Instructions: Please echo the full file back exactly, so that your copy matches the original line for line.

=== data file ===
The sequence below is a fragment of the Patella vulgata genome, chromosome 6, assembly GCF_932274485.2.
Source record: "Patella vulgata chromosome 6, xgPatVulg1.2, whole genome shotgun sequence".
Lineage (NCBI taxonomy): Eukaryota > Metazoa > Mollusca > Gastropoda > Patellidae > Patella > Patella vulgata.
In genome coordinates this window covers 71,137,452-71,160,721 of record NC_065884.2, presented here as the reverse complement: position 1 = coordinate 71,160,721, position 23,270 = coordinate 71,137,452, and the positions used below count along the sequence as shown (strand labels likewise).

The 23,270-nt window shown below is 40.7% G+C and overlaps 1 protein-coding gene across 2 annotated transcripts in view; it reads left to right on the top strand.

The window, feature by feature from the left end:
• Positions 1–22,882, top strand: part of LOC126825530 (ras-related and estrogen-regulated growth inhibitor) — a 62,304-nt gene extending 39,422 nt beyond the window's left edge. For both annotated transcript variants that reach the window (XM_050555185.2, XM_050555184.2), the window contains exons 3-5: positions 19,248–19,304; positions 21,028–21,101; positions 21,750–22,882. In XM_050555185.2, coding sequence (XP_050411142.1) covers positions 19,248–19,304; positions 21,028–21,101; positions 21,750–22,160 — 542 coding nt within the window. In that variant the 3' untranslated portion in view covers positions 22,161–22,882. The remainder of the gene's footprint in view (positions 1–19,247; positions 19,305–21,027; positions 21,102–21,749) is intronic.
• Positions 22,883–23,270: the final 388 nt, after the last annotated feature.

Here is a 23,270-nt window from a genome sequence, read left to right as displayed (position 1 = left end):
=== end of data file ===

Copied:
The sequence below is a fragment of the Patella vulgata genome, chromosome 6, assembly GCF_932274485.2.
Source record: "Patella vulgata chromosome 6, xgPatVulg1.2, whole genome shotgun sequence".
Lineage (NCBI taxonomy): Eukaryota > Metazoa > Mollusca > Gastropoda > Patellidae > Patella > Patella vulgata.
In genome coordinates this window covers 71,137,452-71,160,721 of record NC_065884.2, presented here as the reverse complement: position 1 = coordinate 71,160,721, position 23,270 = coordinate 71,137,452, and the positions used below count along the sequence as shown (strand labels likewise).

The 23,270-nt window shown below is 40.7% G+C and overlaps 1 protein-coding gene across 2 annotated transcripts in view; it reads left to right on the top strand.

The window, feature by feature from the left end:
• Positions 1–22,882, top strand: part of LOC126825530 (ras-related and estrogen-regulated growth inhibitor) — a 62,304-nt gene extending 39,422 nt beyond the window's left edge. For both annotated transcript variants that reach the window (XM_050555185.2, XM_050555184.2), the window contains exons 3-5: positions 19,248–19,304; positions 21,028–21,101; positions 21,750–22,882. In XM_050555185.2, coding sequence (XP_050411142.1) covers positions 19,248–19,304; positions 21,028–21,101; positions 21,750–22,160 — 542 coding nt within the window. In that variant the 3' untranslated portion in view covers positions 22,161–22,882. The remainder of the gene's footprint in view (positions 1–19,247; positions 19,305–21,027; positions 21,102–21,749) is intronic.
• Positions 22,883–23,270: the final 388 nt, after the last annotated feature.

Here is a 23,270-nt window from a genome sequence, read left to right as displayed (position 1 = left end):